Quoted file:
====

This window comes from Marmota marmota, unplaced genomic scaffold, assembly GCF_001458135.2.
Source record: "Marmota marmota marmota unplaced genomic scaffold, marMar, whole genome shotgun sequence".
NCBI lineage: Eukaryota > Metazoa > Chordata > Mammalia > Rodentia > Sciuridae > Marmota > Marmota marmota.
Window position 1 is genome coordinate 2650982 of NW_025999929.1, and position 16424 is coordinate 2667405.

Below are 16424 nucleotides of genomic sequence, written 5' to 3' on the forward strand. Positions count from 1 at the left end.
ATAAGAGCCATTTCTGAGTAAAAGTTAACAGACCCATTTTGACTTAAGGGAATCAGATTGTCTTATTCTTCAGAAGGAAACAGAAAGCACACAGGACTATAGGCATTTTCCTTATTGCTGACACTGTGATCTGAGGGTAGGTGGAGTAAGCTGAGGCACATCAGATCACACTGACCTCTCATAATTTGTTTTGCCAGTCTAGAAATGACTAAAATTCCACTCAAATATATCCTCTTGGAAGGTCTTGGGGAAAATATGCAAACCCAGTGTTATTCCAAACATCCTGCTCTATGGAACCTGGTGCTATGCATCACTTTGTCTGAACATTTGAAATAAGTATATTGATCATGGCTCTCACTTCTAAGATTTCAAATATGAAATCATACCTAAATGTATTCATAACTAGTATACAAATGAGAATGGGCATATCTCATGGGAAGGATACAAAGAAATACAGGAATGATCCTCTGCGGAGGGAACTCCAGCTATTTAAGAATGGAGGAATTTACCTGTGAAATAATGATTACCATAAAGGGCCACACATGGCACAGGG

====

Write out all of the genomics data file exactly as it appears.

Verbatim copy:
This window comes from Marmota marmota, unplaced genomic scaffold, assembly GCF_001458135.2.
Source record: "Marmota marmota marmota unplaced genomic scaffold, marMar, whole genome shotgun sequence".
NCBI lineage: Eukaryota > Metazoa > Chordata > Mammalia > Rodentia > Sciuridae > Marmota > Marmota marmota.
Window position 1 is genome coordinate 2650982 of NW_025999929.1, and position 16424 is coordinate 2667405.

Below are 16424 nucleotides of genomic sequence, written 5' to 3' on the forward strand. Positions count from 1 at the left end.
ATAAGAGCCATTTCTGAGTAAAAGTTAACAGACCCATTTTGACTTAAGGGAATCAGATTGTCTTATTCTTCAGAAGGAAACAGAAAGCACACAGGACTATAGGCATTTTCCTTATTGCTGACACTGTGATCTGAGGGTAGGTGGAGTAAGCTGAGGCACATCAGATCACACTGACCTCTCATAATTTGTTTTGCCAGTCTAGAAATGACTAAAATTCCACTCAAATATATCCTCTTGGAAGGTCTTGGGGAAAATATGCAAACCCAGTGTTATTCCAAACATCCTGCTCTATGGAACCTGGTGCTATGCATCACTTTGTCTGAACATTTGAAATAAGTATATTGATCATGGCTCTCACTTCTAAGATTTCAAATATGAAATCATACCTAAATGTATTCATAACTAGTATACAAATGAGAATGGGCATATCTCATGGGAAGGATACAAAGAAATACAGGAATGATCCTCTGCGGAGGGAACTCCAGCTATTTAAGAATGGAGGAATTTACCTGTGAAATAATGATTACCATAAAGGGCCACACATGGCACAGGG